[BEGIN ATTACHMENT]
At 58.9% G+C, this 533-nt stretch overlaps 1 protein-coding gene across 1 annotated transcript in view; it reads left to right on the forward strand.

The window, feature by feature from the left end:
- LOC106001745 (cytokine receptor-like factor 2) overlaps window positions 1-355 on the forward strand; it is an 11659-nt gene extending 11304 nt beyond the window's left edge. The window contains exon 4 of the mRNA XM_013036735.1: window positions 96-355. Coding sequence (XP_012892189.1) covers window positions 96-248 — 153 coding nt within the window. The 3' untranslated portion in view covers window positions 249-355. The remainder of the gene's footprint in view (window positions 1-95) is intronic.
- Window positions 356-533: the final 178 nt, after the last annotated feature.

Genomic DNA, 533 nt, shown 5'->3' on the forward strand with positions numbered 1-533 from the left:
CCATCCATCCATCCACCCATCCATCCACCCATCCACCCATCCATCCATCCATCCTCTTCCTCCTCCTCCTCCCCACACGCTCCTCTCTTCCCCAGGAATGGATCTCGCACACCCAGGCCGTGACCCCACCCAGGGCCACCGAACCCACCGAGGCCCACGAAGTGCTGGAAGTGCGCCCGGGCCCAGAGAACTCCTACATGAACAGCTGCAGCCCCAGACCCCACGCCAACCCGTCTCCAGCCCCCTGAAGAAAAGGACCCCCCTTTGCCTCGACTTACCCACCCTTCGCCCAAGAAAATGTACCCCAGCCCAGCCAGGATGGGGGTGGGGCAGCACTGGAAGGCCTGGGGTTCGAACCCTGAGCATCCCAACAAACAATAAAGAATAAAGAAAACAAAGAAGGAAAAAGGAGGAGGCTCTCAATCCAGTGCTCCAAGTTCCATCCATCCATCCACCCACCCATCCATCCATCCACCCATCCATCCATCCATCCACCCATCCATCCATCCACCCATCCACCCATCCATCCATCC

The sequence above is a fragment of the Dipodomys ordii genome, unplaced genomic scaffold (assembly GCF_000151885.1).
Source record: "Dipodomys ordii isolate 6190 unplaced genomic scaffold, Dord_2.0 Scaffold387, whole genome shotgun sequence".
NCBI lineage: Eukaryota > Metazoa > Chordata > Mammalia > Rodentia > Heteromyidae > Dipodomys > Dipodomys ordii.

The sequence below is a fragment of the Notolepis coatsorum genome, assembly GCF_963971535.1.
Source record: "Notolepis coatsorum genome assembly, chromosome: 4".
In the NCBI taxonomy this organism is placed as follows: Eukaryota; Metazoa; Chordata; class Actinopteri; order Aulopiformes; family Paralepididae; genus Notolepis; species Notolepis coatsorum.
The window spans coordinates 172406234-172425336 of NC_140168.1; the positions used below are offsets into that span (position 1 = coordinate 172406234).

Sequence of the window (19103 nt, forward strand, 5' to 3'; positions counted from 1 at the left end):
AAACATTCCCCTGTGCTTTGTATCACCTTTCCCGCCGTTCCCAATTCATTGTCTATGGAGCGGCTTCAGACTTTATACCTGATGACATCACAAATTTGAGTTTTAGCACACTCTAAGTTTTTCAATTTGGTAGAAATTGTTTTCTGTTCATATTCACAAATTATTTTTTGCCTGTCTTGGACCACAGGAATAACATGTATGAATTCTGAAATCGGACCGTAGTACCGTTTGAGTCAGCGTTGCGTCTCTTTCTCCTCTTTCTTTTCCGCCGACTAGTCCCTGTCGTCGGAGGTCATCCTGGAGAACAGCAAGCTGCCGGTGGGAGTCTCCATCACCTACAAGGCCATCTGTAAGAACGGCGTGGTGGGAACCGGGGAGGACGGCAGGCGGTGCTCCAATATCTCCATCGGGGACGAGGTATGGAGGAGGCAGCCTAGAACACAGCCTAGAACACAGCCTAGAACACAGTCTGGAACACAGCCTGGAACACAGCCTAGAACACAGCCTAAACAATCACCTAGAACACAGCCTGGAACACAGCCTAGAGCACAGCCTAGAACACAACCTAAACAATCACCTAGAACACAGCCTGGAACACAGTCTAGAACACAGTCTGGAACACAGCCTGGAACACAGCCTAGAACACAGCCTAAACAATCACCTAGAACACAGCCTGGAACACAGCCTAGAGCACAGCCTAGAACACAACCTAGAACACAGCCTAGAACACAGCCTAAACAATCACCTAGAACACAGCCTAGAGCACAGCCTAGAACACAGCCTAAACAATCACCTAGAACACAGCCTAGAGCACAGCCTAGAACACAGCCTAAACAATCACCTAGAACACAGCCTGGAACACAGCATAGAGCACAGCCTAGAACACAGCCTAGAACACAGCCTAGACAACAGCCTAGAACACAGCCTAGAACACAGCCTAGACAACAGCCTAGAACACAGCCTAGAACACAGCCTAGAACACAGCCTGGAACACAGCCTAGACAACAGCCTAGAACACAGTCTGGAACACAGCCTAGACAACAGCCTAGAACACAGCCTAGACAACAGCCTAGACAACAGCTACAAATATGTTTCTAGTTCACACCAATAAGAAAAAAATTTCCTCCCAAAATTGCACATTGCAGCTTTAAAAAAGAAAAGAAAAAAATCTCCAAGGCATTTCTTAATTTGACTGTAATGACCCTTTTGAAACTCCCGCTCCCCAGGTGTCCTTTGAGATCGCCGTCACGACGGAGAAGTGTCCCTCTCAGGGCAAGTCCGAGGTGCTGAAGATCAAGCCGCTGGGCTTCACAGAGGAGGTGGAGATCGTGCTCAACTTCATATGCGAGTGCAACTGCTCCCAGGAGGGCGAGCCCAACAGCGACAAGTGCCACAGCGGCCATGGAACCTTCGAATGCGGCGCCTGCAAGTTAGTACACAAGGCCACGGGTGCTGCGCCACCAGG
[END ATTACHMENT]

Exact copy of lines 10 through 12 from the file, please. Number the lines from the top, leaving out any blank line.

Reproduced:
The sequence below is a fragment of the Notolepis coatsorum genome, assembly GCF_963971535.1.
Source record: "Notolepis coatsorum genome assembly, chromosome: 4".
In the NCBI taxonomy this organism is placed as follows: Eukaryota; Metazoa; Chordata; class Actinopteri; order Aulopiformes; family Paralepididae; genus Notolepis; species Notolepis coatsorum.